The City of Lake Oswego has studied the siting and construction of a new police facility since 2001. The current space on the second floor of City Hall has long been recognized as inadequate for housing Police and 911 dispatch services. The building cannot be secured, there is insufficient space for police operations, and the building does not meet current seismic standards for essential services.
Following several site studies, needs assessments, and condition analyses, in 2013 the Lake Oswego City Council, acting as the Lake Oswego Redevelopment Agency (LORA) Board, decided to acquire the three privately-held parcels immediately east of City Hall as the site for a new Police and 911 facility. The properties were acquired in 2015 and 2016.
The Lake Oswego City Hall, value-engineered and constructed in 1986 for about $5 million, has multiple and significant building and programmatic deficiencies identified through several studies and condition assessments.
The inadequate drainage system of the building, compounded by the long history of excessive amounts of rainwater penetrating through the building's envelope (an EIFS cladding system), has damaged the underlying components of the building’s exterior wall. It is no longer feasible to maintain the building envelope and the lack of drainage system coupled with the significant concealed damage under the EIFS cladding removes the possibility of doing targeted repairs. An assessment conducted in July 2015 recommended a full replacement of windows, doors, EIFS and underlining sheathing and insulation, roofing system, and repairs to the exterior walls. Additionally, the building's systems such as the HVAC and elevators are in need of replacement as well as improvements to the building interior.
A seismic and structural assessment of the building noted that the structure would not perform well in an earthquake and the cost to retrofit the building would compare to the construction of a new facility.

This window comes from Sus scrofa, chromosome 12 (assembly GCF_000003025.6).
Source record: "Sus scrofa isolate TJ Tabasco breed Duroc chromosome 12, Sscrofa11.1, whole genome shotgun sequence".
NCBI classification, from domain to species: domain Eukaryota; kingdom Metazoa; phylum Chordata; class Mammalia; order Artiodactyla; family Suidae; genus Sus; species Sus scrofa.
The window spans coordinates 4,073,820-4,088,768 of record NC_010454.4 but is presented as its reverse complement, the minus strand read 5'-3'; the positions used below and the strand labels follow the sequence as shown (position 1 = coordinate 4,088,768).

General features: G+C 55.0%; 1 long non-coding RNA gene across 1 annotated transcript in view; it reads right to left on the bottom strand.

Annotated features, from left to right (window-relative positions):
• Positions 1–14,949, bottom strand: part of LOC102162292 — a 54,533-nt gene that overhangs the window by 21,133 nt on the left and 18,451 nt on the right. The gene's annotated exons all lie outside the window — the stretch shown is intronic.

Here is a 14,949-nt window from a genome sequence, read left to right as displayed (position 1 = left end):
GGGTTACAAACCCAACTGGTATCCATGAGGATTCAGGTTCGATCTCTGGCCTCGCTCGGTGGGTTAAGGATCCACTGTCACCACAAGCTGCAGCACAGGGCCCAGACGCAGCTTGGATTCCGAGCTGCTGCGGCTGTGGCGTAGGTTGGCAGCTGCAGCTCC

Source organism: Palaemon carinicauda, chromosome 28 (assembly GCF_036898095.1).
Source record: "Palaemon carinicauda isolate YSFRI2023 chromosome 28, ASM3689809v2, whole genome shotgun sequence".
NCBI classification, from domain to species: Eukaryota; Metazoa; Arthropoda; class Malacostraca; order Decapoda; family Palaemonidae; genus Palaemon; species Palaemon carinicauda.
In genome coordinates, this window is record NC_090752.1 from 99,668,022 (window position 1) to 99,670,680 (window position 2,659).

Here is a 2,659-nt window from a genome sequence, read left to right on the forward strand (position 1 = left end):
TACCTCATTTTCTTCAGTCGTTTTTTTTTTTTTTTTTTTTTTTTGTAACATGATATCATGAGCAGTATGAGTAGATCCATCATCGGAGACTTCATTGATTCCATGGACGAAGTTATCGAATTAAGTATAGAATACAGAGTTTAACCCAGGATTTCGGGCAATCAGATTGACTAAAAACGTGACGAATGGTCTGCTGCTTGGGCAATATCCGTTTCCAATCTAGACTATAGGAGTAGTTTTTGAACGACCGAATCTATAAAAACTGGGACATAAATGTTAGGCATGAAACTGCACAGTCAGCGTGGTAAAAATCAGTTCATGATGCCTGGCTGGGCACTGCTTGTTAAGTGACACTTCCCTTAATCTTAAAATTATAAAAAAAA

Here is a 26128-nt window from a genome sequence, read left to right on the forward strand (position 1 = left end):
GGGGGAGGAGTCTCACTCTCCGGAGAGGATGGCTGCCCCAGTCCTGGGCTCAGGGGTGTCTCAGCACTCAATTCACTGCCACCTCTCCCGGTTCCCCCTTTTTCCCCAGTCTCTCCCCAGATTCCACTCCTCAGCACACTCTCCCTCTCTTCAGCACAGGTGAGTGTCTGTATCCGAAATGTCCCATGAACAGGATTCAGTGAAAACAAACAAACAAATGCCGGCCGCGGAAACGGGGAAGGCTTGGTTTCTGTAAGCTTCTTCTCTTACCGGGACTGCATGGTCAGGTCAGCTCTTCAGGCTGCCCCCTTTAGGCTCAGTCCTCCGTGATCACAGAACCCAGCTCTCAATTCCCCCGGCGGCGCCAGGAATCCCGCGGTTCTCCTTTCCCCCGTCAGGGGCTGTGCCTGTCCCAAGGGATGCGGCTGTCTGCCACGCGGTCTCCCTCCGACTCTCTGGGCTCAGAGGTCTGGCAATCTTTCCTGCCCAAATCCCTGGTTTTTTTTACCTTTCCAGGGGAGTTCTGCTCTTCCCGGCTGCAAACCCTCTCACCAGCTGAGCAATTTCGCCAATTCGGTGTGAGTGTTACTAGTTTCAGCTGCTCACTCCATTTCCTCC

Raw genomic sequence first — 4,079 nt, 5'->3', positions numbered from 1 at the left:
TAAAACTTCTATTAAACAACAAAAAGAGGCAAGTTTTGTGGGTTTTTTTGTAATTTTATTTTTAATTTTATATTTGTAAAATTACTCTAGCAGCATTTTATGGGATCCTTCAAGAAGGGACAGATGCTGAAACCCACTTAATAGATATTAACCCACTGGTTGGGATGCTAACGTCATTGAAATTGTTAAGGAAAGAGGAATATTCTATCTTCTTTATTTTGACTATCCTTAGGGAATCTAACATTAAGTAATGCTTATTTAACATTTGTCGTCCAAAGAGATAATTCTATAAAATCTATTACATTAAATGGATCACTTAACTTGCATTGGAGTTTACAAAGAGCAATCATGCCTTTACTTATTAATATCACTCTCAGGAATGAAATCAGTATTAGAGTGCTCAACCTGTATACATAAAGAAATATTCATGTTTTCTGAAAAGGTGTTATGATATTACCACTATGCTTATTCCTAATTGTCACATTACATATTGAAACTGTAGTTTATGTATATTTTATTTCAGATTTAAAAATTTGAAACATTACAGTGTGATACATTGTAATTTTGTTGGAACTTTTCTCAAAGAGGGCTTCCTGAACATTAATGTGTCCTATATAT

On March 21, the City Council decided to invest in constructing a new City Hall with urban renewal funds rather than making the costly repairs.
The preliminary idea for the new Police facility is a two-story office building above one floor of below-grade secured parking for police vehicles. Access to parking would be off of Third Street as well as from a new connection to existing below-grade parking under thed City Hall. The concept also includes up to 5,000 square feet of active public space in the building along A Avenue and the LORA Board identified the Lake Oswego Arts Council and the Lake Oswego Booktique as the preferred tenants.
March 1, 2017
POLICE FACILITY: Work continues on the pre-design for the new facility which includes finalizing the programming, space needs, and preliminary interior floor plans. Design meetings with the public begins soon, with the first of three community forums planned for April 5.
CITY HALL: The LORA Board requested additional information about the costs and the options for addressing the issues with the City Hall building. The project team and architects are scheduled to bring updated cost information to the Board on March 21.
On November 1, the LORA Board approved a contract with Mackenzie for architectural and engineering services. The materials from the meeting (Agreement, Scope of Work) can be found here.